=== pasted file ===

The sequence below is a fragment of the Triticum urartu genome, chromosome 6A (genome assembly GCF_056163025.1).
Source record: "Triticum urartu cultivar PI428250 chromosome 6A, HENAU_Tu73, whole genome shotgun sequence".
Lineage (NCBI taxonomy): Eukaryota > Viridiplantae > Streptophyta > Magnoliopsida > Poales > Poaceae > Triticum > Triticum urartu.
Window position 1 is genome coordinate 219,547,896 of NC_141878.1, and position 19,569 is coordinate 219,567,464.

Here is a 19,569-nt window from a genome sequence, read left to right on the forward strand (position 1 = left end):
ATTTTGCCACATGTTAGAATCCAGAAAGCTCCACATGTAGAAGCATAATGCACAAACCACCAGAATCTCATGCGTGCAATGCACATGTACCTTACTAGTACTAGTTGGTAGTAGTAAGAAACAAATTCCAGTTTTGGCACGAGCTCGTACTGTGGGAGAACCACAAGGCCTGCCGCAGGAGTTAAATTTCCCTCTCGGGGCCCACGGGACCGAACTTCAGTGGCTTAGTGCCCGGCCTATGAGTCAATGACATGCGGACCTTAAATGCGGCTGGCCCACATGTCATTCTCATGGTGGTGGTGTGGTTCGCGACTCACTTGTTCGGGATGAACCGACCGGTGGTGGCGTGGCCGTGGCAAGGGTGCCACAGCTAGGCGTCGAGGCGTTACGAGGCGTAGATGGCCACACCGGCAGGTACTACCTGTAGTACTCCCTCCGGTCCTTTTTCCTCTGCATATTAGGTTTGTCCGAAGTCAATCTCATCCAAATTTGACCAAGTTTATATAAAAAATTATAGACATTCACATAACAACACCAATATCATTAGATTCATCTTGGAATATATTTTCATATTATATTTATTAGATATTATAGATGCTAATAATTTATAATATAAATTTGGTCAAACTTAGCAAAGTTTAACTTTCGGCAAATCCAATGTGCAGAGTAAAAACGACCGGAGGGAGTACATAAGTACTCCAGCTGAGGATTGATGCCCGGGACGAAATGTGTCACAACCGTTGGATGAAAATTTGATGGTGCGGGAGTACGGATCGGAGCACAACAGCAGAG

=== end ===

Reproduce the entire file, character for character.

The sequence below is a fragment of the Triticum urartu genome, chromosome 6A (genome assembly GCF_056163025.1).
Source record: "Triticum urartu cultivar PI428250 chromosome 6A, HENAU_Tu73, whole genome shotgun sequence".
Lineage (NCBI taxonomy): Eukaryota > Viridiplantae > Streptophyta > Magnoliopsida > Poales > Poaceae > Triticum > Triticum urartu.
Window position 1 is genome coordinate 219,547,896 of NC_141878.1, and position 19,569 is coordinate 219,567,464.

Here is a 19,569-nt window from a genome sequence, read left to right on the forward strand (position 1 = left end):
ATTTTGCCACATGTTAGAATCCAGAAAGCTCCACATGTAGAAGCATAATGCACAAACCACCAGAATCTCATGCGTGCAATGCACATGTACCTTACTAGTACTAGTTGGTAGTAGTAAGAAACAAATTCCAGTTTTGGCACGAGCTCGTACTGTGGGAGAACCACAAGGCCTGCCGCAGGAGTTAAATTTCCCTCTCGGGGCCCACGGGACCGAACTTCAGTGGCTTAGTGCCCGGCCTATGAGTCAATGACATGCGGACCTTAAATGCGGCTGGCCCACATGTCATTCTCATGGTGGTGGTGTGGTTCGCGACTCACTTGTTCGGGATGAACCGACCGGTGGTGGCGTGGCCGTGGCAAGGGTGCCACAGCTAGGCGTCGAGGCGTTACGAGGCGTAGATGGCCACACCGGCAGGTACTACCTGTAGTACTCCCTCCGGTCCTTTTTCCTCTGCATATTAGGTTTGTCCGAAGTCAATCTCATCCAAATTTGACCAAGTTTATATAAAAAATTATAGACATTCACATAACAACACCAATATCATTAGATTCATCTTGGAATATATTTTCATATTATATTTATTAGATATTATAGATGCTAATAATTTATAATATAAATTTGGTCAAACTTAGCAAAGTTTAACTTTCGGCAAATCCAATGTGCAGAGTAAAAACGACCGGAGGGAGTACATAAGTACTCCAGCTGAGGATTGATGCCCGGGACGAAATGTGTCACAACCGTTGGATGAAAATTTGATGGTGCGGGAGTACGGATCGGAGCACAACAGCAGAG